Listening for the Voice of God

God speaks in many ways, but if you want to hear him you need to be prepared to listen.  In 1 Kings 19:12, following wind, earthquake and fire –which is the name of a 70s band, I believe – Elijah hears a “sound of sheer silence” (NRSV), or “a tiny whispering sound” (NAB). The prophet Elijah responds to the imperceptible, the silence, or near silence and “when Elijah heard it, he wrapped his face in his mantle and went out and stood at the entrance of the cave” (v. 13). Elijah had gone to Mt. Horeb to talk to God and indeed had been sent by God (vv. 1-11); as a prophet, a mouthpiece for God, he had every expectation that he would hear God’s voice. And he did, but the voice came in an unexpected way.  

The account of Elijah is a fascinating one, not just for the manner in which God’s voice comes – quietly and unobtrusively -  but it indicates that to hear God’s voice, we must be ready to hear it, listen for it intently and put ourselves in  a place, in Elijah’s case figuratively and quite literally, where we can respond to it.

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In some ways, it is difficult to connect this reading to the others for the Nineteenth Sunday in Ordinary Time, but here, too, we need to be attentive to God’s voice speaking to us. In Romans 9:1-5, Paul cries out that “I have great sorrow and constant anguish in my heart. For I could wish that I myself were accursed and cut off from Christ for the sake of my own people, my kindred according to the flesh.”  Paul says this in response to the reality that the message of Jesus had taken root amongst the Gentiles not his own people. Yet, as he develops this argument in Romans 9-11, Paul acknowledges that God is in this, that God’s ways are a mystery and that God will never abandon his people. Paul, to my mind, says "because I know how God loves and because I have heard and listened to his voice, I know he must be here too even if I cannot understand it." It is hard to accept how and where God is at times and so simply turn from his presence and reality. Peter falls victim to this kind of subtle rejection of the voice of God.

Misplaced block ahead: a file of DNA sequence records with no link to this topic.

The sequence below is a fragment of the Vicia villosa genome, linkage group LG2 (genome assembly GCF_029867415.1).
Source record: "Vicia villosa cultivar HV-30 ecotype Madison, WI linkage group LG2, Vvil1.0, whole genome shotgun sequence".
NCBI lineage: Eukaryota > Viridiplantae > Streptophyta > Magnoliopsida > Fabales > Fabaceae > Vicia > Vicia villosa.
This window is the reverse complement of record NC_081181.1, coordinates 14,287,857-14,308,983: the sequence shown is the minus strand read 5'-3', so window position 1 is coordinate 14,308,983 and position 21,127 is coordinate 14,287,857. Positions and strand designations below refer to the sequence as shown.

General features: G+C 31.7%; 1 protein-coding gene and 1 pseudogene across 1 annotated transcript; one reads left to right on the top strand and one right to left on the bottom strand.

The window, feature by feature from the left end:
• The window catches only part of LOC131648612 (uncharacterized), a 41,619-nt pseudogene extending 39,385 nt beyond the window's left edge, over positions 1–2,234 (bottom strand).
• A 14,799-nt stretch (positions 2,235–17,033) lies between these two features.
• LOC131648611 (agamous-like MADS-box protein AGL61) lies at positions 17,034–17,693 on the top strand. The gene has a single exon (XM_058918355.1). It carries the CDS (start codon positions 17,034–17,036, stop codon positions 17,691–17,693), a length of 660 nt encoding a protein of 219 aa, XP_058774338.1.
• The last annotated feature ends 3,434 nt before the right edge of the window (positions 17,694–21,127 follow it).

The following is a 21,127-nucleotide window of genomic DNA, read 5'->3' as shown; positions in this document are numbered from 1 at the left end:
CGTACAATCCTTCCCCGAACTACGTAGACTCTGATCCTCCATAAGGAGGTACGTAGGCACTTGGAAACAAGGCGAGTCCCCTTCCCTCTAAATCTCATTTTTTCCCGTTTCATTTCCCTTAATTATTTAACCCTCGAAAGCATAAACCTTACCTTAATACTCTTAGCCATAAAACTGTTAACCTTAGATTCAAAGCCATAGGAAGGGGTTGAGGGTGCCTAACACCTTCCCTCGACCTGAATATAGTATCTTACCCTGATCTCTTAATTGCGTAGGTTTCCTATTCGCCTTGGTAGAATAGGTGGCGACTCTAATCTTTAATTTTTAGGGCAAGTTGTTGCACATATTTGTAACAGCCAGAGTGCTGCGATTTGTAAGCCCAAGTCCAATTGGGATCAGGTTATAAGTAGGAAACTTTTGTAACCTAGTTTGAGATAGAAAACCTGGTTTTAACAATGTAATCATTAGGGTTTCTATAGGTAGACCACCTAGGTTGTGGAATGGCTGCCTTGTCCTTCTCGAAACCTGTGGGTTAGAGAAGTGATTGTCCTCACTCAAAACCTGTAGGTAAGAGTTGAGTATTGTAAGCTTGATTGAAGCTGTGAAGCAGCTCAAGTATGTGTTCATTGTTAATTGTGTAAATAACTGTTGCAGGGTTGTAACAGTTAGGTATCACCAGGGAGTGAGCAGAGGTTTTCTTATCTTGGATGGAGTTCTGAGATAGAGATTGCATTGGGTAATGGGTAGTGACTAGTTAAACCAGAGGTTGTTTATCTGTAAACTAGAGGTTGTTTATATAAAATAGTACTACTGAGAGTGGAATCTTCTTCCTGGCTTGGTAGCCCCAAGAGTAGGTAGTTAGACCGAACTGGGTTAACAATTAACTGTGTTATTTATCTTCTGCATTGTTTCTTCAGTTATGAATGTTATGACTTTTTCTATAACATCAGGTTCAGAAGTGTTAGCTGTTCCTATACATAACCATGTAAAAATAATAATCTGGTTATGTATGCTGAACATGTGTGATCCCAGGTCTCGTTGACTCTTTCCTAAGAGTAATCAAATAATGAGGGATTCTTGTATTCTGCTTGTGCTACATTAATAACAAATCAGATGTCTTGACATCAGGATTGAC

Peter listens to the voice of Jesus in Matthew 14:22-33, when he takes tentative steps on the water, which I suspect is the way that any of us take steps into the new and the unknown.  He had asked Jesus to command him and the voice of Jesus said “come.” Peter listened and responded to the voice of God, but his tentativeness turned to fear when the wind and the waves arose. Peter began to sink.

“Lord, save me!”  Immediately Jesus stretched out his hand and caught Peter, and said to him, “O you of little faith, why did you doubt?” After they got into the boat, the wind died down.  Those who were in the boat did him homage, saying, “Truly, you are the Son of God.”

Ultimately Peter does turn back to the voice of God, which can be heard in the stillness, in confusion and mystery, and in the midst of a great storm, if and when we are prepared to listen, able to hear, willing to take tentative steps and when we fall,  to call out again and again for God to speak to us. Listen. God will speak.

John W. Martens

Follow me on Twitter @johnwmartens

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Stephen Hutchison
6 years 2 months ago
John Martens' reflection brings to my mind the fundamental Ignatian directive to “find God in all things.” Silence, storms, life, death, joy, sorrow, excitement, mendacity…all are saturated with God’s presence. He’s there, but we must battle against doing things our way and instead make the free will choice to totally surrender to His way...in the present moment, on His terms. As Peter discovered, ''totally'' means not to become preoccupied and forget His presence in the midst of the surrender.

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